Japan Faces Rising Death Toll; Crisis Sets In
Millions face fourth night in freezing northeast devastated by earthquake, tsunami without food, water, heat
In one town in a neighboring prefecture, the crematorium was unable to handle the large number of bodies being brought in for funerals.
"We have already begun cremations, but we can only handle 18 bodies a day. We are overwhelmed and are asking other cites to help us deal with bodies. We only have one crematorium in town," Katsuhiko Abe, an official in Soma, told The Associated Press.
While the official death toll rose to nearly 1,900, the discovery of the washed-up bodies and other reports of deaths suggest the true number is much higher. In Miyagi, the police chief has said 10,000 people are estimated to have died in his province alone.
So far, teams from 13 countries have joined one of the most complex and enormous relief efforts in memory, CBS Radio News' Lucy Craft reports from Tokyo.
The deployment of the U.S. Navy's Seventh Fleet, which will remain involved in the recover effort even as it pulls back further to sea, represents the first time Japan and the U.S. have joined forces in such a large-scale rescue operation on Japanese soil, Craft reports.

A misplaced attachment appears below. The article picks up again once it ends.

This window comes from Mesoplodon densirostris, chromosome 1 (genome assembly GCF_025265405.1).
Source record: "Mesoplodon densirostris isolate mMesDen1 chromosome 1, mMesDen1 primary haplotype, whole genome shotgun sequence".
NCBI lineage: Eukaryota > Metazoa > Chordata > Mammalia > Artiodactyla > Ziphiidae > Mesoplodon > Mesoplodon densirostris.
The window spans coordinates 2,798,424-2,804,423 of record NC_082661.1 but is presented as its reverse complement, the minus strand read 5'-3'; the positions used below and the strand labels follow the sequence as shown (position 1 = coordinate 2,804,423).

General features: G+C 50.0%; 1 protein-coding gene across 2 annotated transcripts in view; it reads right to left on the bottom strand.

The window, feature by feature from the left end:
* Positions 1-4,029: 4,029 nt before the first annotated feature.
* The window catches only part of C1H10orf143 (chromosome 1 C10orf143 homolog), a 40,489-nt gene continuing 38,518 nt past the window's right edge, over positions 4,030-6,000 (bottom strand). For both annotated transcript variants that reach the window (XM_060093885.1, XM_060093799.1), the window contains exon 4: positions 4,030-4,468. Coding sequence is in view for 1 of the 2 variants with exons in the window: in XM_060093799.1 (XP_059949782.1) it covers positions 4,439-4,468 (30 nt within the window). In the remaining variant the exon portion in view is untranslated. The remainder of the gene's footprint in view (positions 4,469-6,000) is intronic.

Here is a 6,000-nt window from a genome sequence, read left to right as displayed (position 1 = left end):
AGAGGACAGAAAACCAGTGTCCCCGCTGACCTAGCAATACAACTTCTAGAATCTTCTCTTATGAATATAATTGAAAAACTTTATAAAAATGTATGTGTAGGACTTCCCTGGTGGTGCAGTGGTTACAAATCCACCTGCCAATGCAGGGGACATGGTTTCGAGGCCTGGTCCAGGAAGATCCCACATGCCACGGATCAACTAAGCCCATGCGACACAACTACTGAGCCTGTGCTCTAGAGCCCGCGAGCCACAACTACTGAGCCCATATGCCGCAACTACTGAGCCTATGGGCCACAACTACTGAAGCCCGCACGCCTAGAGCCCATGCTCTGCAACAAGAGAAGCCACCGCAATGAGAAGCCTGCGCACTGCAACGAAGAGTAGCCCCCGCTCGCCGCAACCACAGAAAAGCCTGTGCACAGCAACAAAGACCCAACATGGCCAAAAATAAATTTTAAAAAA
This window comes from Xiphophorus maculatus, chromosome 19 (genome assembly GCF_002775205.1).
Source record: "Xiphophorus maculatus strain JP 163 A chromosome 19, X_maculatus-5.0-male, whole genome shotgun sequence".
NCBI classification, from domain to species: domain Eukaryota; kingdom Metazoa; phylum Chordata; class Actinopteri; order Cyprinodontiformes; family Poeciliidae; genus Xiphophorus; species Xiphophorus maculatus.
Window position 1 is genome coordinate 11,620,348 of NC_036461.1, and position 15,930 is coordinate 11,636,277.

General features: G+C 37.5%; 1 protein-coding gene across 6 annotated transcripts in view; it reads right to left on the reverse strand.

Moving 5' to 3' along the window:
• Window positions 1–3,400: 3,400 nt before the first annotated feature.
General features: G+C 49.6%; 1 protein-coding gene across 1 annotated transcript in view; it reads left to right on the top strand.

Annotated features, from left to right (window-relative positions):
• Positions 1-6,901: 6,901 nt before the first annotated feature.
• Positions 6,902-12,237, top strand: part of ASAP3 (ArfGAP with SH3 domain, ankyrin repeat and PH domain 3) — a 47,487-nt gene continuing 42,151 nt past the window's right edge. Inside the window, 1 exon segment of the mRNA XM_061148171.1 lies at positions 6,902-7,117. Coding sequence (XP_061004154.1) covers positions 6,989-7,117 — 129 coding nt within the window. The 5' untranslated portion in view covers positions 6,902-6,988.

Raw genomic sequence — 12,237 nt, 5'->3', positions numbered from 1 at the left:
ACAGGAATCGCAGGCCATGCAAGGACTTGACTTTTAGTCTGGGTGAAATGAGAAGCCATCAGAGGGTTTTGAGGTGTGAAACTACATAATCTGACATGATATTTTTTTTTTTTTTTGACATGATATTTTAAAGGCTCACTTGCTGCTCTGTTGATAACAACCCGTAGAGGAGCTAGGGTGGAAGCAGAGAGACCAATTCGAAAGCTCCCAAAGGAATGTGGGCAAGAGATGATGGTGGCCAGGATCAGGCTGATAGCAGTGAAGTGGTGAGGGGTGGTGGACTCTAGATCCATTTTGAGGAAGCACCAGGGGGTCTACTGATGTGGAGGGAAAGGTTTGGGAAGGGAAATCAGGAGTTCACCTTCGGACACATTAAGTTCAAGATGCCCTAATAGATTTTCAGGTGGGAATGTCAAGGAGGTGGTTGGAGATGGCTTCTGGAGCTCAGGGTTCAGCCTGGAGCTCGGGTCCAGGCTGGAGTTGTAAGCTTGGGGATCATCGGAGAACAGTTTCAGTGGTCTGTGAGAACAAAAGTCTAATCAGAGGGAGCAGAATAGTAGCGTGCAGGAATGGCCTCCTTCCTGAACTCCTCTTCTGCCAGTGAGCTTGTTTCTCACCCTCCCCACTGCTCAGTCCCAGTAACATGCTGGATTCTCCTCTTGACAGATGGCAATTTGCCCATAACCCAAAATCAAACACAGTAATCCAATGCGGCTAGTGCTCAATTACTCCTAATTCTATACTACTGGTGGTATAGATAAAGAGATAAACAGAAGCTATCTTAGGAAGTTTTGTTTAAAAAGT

The outspoken governor of Tokyo, Shintaro Ishihara, told reporters Monday that the disaster was "punishment from heaven" because Japanese have become greedy.
Across Japan, most people opt to cremate their dead. With so many bodies, the government on Monday waived a rule requiring permission first from local authorities before cremation or burial to speed up funerals, said Health Ministry official Yukio Okuda.
"The current situation is so extraordinary, and it is very likely that crematoriums are running beyond capacity," said Okuda. "This is an emergency measure. We want to help quake-hit people as much as we can."
Friday's double tragedy has caused unimaginable deprivation for people of this industrialized country — Asia's richest — which hasn't seen such hardship since World War II. In many areas there is no running water, no power and four- to five-hour waits for gasoline. People are suppressing hunger with instant noodles or rice balls while dealing with the loss of loved ones and homes.